I don’t want to be like the widow of Zarephath.
I do, however, love her story in the Bible. She’s the widow in 1 Kings 17 who had just enough oil and flour for the day but no more. And she never knew if she’d have what she needed for tomorrow. If God didn’t provide for her each day, she would die of starvation. She had no resources of her own, no cushion to fall back on, no way to see the future. But this widow had God. And God is enough.
Her story is a beautiful picture of dependence on God. A beautiful example of how God provides for us. A beautiful illustration of trusting Him for our daily needs.
Beautiful, that is, for others. I love watching God work in other people’s lives that way, but I’d prefer to live my own life differently. I don’t like living with scarcity. I don’t like having just enough to meet my needs. I don’t like being dependent. It makes me feel vulnerable.
But in the last decade, my life has been characterized by dependency. Dependent on my friends, dependent on family, dependent on God. With post-polio syndrome, I don’t know how much strength I will have for tomorrow. The doctors say my energy is like money in a bank. I can make withdrawals but no deposits. When it runs out, there is no more. Since I have no idea how much reserve is left, I must trust God to provide the strength I need each day.
As a result, several friends have been praying that my strength would be like the widow of Zarephath’s oil and flour. That there will always be enough. That I will have no lack. That my strength will never run out.
What a reassuring picture for my future. Utter dependence on God. Seeing Him provide for my needs. Trusting Him when I cannot see.
But in my economy, I want a full oil flask and an overflowing flour container. I want to see how and when God will provide for my needs. I want a guarantee that I can independently verify.
That’s because I’d rather depend on myself than on God. To be honest, I often trust my own resources more than I trust Him. Though I love God and want to obey Him, trusting Him can be frightening. It’s easier when the future looks certain. I prefer knowing that God can take care of all of my needs, but never having to depend solely on Him. It feels much safer that way.
I like using God as my back-up plan. Being independent, making my own plans, not leaving things undone. And then if something unforeseen happens, He can step in.
But I know that God has something better in mind.
Don’t get me wrong. That doesn’t mean we don’t plan or want God’s blessings in this life. But our sense of security and circumstantial satisfaction could be keeping us from a deeper walk with God. It’s wise to save money so that we have enough to retire. But facing retirement with little savings may force us to depend on God in ways that a large bank account never would. It’s wonderful to have great health and never go to the doctor. But being ill and wondering how we will make it through each day may cause us to pray more earnestly. It’s a joy to have a house full of loving obedient children. But we may be drawn deeper into the heart of God when we seek Him with infertility or wayward, rebellious children.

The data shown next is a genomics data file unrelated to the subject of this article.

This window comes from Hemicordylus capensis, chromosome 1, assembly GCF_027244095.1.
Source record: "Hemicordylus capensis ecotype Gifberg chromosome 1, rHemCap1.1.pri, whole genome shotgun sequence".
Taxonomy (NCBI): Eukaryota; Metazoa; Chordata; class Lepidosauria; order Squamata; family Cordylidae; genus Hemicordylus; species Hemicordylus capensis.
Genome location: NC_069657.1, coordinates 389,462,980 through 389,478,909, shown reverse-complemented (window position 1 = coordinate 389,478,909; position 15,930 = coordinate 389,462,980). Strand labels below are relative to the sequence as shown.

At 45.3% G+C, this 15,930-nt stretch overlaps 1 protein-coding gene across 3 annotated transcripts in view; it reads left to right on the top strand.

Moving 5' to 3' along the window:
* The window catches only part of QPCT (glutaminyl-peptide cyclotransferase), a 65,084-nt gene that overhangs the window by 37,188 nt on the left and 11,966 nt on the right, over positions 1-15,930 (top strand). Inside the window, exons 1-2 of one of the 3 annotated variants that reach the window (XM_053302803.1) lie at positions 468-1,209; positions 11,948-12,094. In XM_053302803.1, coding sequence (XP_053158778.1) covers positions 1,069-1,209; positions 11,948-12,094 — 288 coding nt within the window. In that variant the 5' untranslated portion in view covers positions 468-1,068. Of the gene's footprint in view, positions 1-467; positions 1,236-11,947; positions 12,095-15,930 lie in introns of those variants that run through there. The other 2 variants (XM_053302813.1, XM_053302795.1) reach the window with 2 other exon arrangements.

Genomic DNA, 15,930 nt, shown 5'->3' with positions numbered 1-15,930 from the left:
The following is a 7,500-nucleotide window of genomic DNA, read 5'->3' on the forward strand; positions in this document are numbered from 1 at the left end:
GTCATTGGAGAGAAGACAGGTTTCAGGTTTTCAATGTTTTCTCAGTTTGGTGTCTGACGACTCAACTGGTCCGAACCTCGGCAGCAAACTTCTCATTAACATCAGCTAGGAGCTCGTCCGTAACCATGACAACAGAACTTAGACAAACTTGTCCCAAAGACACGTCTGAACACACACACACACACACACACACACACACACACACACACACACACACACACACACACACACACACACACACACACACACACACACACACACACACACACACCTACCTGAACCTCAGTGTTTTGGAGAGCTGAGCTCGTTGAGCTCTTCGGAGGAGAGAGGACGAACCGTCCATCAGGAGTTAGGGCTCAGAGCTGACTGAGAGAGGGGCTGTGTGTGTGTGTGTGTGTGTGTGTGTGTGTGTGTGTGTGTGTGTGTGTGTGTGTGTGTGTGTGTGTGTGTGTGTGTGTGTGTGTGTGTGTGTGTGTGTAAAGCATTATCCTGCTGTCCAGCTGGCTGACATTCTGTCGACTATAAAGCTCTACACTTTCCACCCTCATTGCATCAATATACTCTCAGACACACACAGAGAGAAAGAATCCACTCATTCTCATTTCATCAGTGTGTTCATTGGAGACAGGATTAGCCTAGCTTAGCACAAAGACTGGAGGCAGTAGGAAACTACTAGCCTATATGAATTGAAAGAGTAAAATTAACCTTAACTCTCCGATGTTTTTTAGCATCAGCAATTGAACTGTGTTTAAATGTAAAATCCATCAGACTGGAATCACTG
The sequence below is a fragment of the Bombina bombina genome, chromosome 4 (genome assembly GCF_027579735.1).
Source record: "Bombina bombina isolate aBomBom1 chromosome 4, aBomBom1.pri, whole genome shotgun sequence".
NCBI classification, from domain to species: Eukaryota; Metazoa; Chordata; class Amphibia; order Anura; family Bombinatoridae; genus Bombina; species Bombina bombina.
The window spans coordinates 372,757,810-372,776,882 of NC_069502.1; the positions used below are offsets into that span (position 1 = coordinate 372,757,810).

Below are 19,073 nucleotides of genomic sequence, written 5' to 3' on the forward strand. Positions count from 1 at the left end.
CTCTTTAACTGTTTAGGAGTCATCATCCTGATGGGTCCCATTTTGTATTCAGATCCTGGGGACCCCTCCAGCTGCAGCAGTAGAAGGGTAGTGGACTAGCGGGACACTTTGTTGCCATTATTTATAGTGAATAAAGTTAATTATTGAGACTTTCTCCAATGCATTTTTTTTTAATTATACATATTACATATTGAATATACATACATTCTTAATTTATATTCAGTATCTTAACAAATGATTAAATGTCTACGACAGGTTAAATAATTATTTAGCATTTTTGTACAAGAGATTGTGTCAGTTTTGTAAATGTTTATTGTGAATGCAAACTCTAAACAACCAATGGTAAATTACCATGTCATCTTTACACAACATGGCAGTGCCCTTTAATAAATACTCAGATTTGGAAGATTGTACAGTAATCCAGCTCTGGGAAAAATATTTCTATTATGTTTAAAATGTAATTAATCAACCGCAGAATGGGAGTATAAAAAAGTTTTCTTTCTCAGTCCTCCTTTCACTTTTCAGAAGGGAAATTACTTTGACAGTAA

Charles Spurgeon says, “There is no greater mercy that I know of on earth than good health except it be sickness; and that has often been a greater mercy to me than health… It is a good thing to be without a trouble; but it is a better thing to have a trouble, and know how to get grace enough to bear it.”
It is a better thing to have a trouble, and know how to get grace enough to bear it. That’s because dependence is always better than self-sufficiency in the Kingdom. Dependence yields fruit in our lives.
Spurgeon also says, “I have learned to kiss the wave that throws me against the Rock of Ages.” Anything that makes me dependent on God is a good thing. The best thing perhaps.
This is, of course, profoundly biblical. The children of Israel were given manna every day. They couldn’t provide for themselves. They had to depend on God and He always provided. Jesus underscored the importance of day-by-day dependence when He taught us to pray saying, “Give us this day our daily bread.” When we have no resources of our own, God’s power is most evident in our lives. As the Lord said to Paul, “My grace is sufficient for you, for my power is made perfect in weakness.”
The story of the widow of Zarepheth troubles me because I am a sinner. Because I don’t want to be dependent on God for my every breath. I want to be self-sufficient, and depend on God when my self-sufficiency doesn’t work out.
But the truth is, I am dependent on God for my every breath. So are you. Like the widow of Zarepheth, none of us really knows whether we will have the resources we need for tomorrow. So our sense of independence from God is only an illusion.
My fellowship with God is the sweetest when I rely on Him for everything because I cannot see the path in front of me. Having all of my needs met in abundance is a good thing. But it is a far better thing to depend on God for my daily bread, looking to Him because I have no options of my own.
I wouldn’t choose to be like the widow of Zarephath. I wouldn’t choose dependence over independence. I wouldn’t choose scarcity over abundance. But I have found them all to be corners of blessing. My places of famine and desolation have become the places where I see God the most clearly. Not only does He meet my every need but wondrously, breathtakingly, He fills me with Himself.
And, miraculously, I am learning to be grateful for every wave that casts me on the Rock of Ages.
photo courtesy of Jonathan Davidar